- Brunwich is a clear reference to the location of the Polish drama Wesele (The Wedding) by Stanisław Wyspiański. See the relevant notes on the page.
- There is a quest named after Fyodor Dostoyevsky's classic novel Crime and Punishment.
- In the Blood and Wine expansion, Liber Ivonis is a work mentioned in several works by H. P. Lovecraft and the journal entry for it contains several other Lovecraftian references.
- There are a number of light-hearted allusions to various forms of Christianity, including:
- Lebioda's Witnesses, a jab at Jehovah's Witnesses:
I was at home the other day, just sitting, when suddenly – knock, knock! I opened the door and who was there if not Lebioda's witnesses…
I've heard of them. What did they want?
Oh, they left me a stack of manuscripts about the Prophet. I've not had time yet to look through them.
- Eighth Day Flagellants, a thinly-veiled allusion to Seventh-day Adventists.
- Lebioda's Witnesses, a jab at Jehovah's Witnesses:
- The quest The Last Exploits of Selina's Gang contains references to characters from DC Comics' Batman series: Members of the gang include "Selina" (Catwoman), "Bruce" (Batman) and "Robin", though in this case Robin seems to be in charge. In the Orders from Robin, his trademark alliteration is evident.
- In the Letter to Yennefer, Fringilla Vigo writes: "Forgive me for not answering your earlier attempt to reach me via megascope. I am trying to limit my magic communication to the absolute minimum. One never knows who's listening..." which could be paraphrasing Gandalf's remark to Saruman in The Lord of The Rings film, regarding the same danger of using a palantir (also a magical communication device). Keira Metz also makes a similar remark to Geralt, about avoiding contacting other sorceresses from the lodge: "I wanted [to contact them] many times. But I've no way of knowing who would answer - or who might be listening."
- In the Blood and Wine expansion, north of Francollarts there is a lake, a small pier with a boat and two fishermen living in a red brick hut. If you talk to them at night when they are on the pier, one of them says "And I say hey, hey, hey, what's going on?", which is a reference to the song "What's Going On" by the 4 Non Blondes.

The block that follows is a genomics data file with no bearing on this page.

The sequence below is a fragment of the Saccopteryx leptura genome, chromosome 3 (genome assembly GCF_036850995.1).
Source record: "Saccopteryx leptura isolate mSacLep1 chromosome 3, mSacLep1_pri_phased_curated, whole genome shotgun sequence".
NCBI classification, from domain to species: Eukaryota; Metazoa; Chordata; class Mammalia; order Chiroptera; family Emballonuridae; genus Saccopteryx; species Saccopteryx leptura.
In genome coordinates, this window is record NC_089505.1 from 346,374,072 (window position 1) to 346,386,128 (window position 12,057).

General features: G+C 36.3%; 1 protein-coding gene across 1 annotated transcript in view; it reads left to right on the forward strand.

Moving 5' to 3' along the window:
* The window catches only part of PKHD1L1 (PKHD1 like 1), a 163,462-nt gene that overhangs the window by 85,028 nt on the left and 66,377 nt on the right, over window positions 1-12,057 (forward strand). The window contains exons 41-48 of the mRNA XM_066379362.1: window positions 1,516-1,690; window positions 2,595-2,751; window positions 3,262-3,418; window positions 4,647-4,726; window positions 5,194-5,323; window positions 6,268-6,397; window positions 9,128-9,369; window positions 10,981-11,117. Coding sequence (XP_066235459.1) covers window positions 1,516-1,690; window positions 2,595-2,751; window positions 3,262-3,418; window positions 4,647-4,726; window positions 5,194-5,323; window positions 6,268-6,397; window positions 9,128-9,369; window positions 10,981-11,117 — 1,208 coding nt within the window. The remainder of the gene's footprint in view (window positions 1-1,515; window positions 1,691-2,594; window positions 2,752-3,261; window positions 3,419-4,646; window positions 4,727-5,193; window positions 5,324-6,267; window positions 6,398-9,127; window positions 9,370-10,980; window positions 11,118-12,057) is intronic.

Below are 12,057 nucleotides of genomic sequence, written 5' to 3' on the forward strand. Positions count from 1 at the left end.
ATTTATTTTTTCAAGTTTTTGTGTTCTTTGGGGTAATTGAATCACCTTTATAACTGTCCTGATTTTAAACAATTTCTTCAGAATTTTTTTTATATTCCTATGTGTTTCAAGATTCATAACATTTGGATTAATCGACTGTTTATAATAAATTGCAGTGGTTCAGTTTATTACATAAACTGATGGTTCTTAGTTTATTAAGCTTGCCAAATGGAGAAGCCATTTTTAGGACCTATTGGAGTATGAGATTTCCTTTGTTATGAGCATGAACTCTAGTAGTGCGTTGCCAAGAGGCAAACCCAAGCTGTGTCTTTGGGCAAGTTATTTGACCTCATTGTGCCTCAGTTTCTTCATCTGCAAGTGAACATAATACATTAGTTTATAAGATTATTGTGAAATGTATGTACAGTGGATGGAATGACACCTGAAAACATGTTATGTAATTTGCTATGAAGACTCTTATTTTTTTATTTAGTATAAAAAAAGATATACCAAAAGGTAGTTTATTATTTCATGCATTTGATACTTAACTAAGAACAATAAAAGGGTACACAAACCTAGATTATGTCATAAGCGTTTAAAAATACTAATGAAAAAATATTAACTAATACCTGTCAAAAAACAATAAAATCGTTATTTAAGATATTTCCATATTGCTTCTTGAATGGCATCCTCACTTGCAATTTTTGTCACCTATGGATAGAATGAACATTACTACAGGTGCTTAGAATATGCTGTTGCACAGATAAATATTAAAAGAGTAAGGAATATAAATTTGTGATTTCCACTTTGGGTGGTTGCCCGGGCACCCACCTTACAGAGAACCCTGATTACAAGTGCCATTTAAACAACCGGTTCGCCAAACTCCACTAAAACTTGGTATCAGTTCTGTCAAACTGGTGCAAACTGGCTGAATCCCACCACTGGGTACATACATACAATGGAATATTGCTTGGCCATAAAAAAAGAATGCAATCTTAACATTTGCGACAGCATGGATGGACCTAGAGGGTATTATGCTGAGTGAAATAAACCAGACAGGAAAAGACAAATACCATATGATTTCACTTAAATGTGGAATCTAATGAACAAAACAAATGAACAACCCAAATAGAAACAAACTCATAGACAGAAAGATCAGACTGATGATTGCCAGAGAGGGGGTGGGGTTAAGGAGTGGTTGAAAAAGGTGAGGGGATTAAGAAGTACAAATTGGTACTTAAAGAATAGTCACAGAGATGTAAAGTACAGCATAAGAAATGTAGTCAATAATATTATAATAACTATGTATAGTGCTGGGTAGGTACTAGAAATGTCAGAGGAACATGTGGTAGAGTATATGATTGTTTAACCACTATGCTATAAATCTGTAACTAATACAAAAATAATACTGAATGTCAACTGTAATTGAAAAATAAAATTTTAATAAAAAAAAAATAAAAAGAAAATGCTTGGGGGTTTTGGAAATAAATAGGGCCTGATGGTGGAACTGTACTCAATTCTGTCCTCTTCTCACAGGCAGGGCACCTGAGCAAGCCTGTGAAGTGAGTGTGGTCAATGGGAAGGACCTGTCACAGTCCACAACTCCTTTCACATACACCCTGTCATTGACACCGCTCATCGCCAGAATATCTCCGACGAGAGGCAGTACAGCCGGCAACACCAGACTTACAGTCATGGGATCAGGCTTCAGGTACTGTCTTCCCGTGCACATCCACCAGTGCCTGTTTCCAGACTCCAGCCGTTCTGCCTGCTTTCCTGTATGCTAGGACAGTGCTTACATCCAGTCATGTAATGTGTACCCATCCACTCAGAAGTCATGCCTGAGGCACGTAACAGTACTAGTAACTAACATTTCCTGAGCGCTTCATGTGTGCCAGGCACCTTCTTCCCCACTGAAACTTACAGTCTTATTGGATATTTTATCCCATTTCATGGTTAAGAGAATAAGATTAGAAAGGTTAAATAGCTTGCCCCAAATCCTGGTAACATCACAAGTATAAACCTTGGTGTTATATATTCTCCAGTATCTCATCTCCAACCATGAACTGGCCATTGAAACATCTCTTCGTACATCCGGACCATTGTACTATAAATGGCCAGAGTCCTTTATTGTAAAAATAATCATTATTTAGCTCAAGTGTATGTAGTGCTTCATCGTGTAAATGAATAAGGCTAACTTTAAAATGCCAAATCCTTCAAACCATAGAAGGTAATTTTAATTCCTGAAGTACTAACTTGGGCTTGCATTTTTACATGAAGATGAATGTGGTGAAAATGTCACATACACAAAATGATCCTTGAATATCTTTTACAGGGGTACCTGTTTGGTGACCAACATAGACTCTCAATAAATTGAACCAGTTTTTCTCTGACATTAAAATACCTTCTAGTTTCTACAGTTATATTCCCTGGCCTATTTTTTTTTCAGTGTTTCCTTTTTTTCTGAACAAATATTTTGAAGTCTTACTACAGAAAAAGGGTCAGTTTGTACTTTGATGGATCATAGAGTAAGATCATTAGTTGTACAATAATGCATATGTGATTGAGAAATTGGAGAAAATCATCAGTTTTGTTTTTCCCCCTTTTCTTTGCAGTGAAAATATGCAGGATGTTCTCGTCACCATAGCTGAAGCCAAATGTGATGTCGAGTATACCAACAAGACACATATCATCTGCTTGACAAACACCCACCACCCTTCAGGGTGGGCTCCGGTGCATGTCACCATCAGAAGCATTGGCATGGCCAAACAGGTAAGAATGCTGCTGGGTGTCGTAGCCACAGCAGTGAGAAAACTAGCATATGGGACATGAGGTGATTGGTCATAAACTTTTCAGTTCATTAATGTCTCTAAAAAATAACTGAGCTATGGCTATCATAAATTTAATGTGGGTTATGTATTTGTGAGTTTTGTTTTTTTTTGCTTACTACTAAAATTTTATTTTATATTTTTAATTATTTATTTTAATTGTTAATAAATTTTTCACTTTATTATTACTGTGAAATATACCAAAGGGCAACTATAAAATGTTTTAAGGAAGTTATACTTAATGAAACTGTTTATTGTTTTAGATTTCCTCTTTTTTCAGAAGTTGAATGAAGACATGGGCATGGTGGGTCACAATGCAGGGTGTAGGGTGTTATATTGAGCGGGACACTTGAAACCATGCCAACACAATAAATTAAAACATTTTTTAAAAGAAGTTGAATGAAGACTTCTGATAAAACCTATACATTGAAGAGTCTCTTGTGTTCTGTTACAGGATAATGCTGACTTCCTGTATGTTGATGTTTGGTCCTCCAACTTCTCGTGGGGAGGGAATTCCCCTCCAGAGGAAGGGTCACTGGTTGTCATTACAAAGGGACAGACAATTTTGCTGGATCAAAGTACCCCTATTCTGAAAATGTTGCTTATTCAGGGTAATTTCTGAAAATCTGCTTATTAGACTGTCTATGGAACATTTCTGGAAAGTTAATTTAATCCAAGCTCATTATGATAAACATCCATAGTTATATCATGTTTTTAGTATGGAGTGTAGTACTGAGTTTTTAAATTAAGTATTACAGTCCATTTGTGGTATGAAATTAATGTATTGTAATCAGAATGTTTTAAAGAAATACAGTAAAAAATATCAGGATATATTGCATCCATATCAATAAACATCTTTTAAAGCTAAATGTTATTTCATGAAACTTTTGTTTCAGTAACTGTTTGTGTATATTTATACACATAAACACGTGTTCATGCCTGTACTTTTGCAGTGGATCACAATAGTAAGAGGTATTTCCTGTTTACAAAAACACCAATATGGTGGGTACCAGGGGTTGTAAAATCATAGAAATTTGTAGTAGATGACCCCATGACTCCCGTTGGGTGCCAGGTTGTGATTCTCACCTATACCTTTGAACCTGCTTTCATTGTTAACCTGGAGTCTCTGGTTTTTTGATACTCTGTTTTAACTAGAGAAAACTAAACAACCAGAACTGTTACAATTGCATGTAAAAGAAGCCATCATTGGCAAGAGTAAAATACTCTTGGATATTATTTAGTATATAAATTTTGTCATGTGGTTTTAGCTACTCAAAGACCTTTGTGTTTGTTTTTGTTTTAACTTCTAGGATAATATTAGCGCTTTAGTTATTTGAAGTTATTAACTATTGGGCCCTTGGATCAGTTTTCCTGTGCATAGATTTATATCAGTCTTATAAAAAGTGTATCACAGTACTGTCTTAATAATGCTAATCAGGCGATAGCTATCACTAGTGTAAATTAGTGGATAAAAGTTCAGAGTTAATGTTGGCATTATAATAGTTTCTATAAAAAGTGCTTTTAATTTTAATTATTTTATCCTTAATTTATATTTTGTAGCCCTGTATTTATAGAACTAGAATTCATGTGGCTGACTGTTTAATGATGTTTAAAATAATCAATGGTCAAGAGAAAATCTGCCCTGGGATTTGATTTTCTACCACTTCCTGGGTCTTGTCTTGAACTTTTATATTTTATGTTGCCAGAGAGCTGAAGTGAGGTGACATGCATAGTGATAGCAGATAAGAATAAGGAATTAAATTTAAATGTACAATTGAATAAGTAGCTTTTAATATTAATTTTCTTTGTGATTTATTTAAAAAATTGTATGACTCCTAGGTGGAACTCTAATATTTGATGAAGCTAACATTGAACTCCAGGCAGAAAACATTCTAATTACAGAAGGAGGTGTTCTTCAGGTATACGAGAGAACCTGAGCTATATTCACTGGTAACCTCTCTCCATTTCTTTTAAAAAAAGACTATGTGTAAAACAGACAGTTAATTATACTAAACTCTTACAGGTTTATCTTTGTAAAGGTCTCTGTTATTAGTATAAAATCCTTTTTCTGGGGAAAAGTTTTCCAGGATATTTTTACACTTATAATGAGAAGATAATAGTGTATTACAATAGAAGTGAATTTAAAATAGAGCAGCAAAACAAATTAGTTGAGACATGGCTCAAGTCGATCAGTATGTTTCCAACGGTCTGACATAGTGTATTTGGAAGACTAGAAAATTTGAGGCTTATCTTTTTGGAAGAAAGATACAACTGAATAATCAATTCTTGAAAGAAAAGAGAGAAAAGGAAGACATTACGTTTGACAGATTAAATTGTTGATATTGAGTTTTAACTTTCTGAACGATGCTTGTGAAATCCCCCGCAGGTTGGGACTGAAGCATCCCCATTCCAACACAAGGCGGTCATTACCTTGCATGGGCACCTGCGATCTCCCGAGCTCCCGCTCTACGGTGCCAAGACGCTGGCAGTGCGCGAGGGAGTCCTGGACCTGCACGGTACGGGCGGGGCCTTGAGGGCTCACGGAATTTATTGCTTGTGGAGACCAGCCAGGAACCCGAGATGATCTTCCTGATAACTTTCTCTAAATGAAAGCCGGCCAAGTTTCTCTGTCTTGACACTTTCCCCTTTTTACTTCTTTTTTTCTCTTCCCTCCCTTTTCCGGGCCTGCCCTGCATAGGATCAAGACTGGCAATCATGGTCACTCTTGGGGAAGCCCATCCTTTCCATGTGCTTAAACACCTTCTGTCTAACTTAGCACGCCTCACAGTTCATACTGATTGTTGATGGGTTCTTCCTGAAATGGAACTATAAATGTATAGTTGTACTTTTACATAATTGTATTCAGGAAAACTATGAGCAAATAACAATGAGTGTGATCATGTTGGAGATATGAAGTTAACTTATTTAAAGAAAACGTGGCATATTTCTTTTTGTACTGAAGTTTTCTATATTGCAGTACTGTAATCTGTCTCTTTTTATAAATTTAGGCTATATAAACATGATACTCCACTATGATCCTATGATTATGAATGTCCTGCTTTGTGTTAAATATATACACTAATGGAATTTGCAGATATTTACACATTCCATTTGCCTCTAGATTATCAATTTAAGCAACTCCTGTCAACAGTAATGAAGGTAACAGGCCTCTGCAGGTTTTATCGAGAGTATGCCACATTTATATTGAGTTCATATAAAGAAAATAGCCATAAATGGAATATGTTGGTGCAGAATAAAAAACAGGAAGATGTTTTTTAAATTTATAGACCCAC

- After completing the Witcher Wannabe quest, two statues of angels that were on either side of the entrance to the crypt there, will now be looking at Geralt and will turn to face him every time the camera moves them out of sight. It's a reference to the weeping angels from Doctor Who. They only appear during the quest and disappear after you leave the area.
- One of the Halflings in Farcorners fields tells Geralt: "Don't dare call me Bagginson!", which is clearly a reference to Bilbo Baggins from The Hobbit (Hobbits are also called Halflings).
- During The King is Dead – Long Live the King quest, in Ermion's hidden room, Geralt can place a skull in the hand of a statue while attempting to activate a hidden mechanism. When nothing happens, Geralt comments: "Guess you're no indecisive prince", which is a reference to prince Hamlet (Yorick's skull and the nunnery scene,"To be, or not to be").
- Cyclops bestiary entry, quotes Odess Thaka: How about this... we take a big stake, sharpen its tip, jam it in the cyclops' eye — then sneak out of the cave disguised as sheep. How's that not a good idea?. It's a reference to Odysseus of Ithaca and the story from Odyssey.
- During Open Sesame! quest, Geralt can browse through various items in the Borsodis' Auction House in Oxenfurt. He comments on one of them: "Goblet of Fire, I wonder what it is". It's a reference to Harry Potter and the Goblet of Fire.
- One of the drunks in The Silver Salamander Inn answers if prompted: "Foux du fafa?" which is a reference to the same named song from Flight of the Conchords.
In-jokes[edit | edit source]
- During The Tower Outta Nowheres, Geralt must deactivate the "Defensive Regulatory Magicon" (or DRM) with the aid of Gottfried's Omni-opening Grimoire, or GOG.